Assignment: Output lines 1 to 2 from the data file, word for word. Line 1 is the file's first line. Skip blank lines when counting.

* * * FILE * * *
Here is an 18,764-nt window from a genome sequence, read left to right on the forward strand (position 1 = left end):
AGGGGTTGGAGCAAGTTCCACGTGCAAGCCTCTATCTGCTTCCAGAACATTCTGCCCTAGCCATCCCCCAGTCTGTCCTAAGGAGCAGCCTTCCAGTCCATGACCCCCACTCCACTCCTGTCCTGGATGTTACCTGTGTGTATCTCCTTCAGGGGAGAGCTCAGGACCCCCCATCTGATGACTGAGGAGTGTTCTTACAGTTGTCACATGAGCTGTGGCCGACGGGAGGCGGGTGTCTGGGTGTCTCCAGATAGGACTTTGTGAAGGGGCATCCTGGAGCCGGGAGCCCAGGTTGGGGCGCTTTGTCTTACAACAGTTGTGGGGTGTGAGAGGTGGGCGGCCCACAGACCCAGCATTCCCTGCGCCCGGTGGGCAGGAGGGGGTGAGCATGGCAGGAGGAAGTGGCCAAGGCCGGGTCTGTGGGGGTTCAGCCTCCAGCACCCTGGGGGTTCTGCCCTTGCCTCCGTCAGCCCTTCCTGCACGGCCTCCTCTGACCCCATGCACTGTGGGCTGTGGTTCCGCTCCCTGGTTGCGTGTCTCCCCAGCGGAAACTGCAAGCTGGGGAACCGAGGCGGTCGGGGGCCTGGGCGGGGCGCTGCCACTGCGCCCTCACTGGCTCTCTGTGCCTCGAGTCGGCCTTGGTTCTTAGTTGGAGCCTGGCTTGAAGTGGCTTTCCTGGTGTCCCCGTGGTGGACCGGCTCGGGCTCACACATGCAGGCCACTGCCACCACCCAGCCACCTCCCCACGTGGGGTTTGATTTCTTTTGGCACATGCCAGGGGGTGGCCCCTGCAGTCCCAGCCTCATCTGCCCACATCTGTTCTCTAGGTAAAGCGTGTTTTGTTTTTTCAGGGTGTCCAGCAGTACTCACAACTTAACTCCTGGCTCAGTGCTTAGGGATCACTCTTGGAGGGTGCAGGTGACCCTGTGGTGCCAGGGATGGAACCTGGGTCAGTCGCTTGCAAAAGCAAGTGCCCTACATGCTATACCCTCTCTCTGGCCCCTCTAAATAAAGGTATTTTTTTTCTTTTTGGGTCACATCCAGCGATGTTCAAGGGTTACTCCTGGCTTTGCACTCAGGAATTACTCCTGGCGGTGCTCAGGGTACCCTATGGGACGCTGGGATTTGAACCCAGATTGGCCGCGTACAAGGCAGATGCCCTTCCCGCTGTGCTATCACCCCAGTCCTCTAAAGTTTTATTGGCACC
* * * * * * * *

Here is an 18,764-nt window from a genome sequence, read left to right on the forward strand (position 1 = left end):
AGGGGTTGGAGCAAGTTCCACGTGCAAGCCTCTATCTGCTTCCAGAACATTCTGCCCTAGCCATCCCCCAGTCTGTCCTAAGGAGCAGCCTTCCAGTCCATGACCCCCACTCCACTCCTGTCCTGGATGTTACCTGTGTGTATCTCCTTCAGGGGAGAGCTCAGGACCCCCCATCTGATGACTGAGGAGTGTTCTTACAGTTGTCACATGAGCTGTGGCCGACGGGAGGCGGGTGTCTGGGTGTCTCCAGATAGGACTTTGTGAAGGGGCATCCTGGAGCCGGGAGCCCAGGTTGGGGCGCTTTGTCTTACAACAGTTGTGGGGTGTGAGAGGTGGGCGGCCCACAGACCCAGCATTCCCTGCGCCCGGTGGGCAGGAGGGGGTGAGCATGGCAGGAGGAAGTGGCCAAGGCCGGGTCTGTGGGGGTTCAGCCTCCAGCACCCTGGGGGTTCTGCCCTTGCCTCCGTCAGCCCTTCCTGCACGGCCTCCTCTGACCCCATGCACTGTGGGCTGTGGTTCCGCTCCCTGGTTGCGTGTCTCCCCAGCGGAAACTGCAAGCTGGGGAACCGAGGCGGTCGGGGGCCTGGGCGGGGCGCTGCCACTGCGCCCTCACTGGCTCTCTGTGCCTCGAGTCGGCCTTGGTTCTTAGTTGGAGCCTGGCTTGAAGTGGCTTTCCTGGTGTCCCCGTGGTGGACCGGCTCGGGCTCACACATGCAGGCCACTGCCACCACCCAGCCACCTCCCCACGTGGGGTTTGATTTCTTTTGGCACATGCCAGGGGGTGGCCCCTGCAGTCCCAGCCTCATCTGCCCACATCTGTTCTCTAGGTAAAGCGTGTTTTGTTTTTTCAGGGTGTCCAGCAGTACTCACAACTTAACTCCTGGCTCAGTGCTTAGGGATCACTCTTGGAGGGTGCAGGTGACCCTGTGGTGCCAGGGATGGAACCTGGGTCAGTCGCTTGCAAAAGCAAGTGCCCTACATGCTATACCCTCTCTCTGGCCCCTCTAAATAAAGGTATTTTTTTTCTTTTTGGGTCACATCCAGCGATGTTCAAGGGTTACTCCTGGCTTTGCACTCAGGAATTACTCCTGGCGGTGCTCAGGGTACCCTATGGGACGCTGGGATTTGAACCCAGATTGGCCGCGTACAAGGCAGATGCCCTTCCCGCTGTGCTATCACCCCAGTCCTCTAAAGTTTTATTGGCACC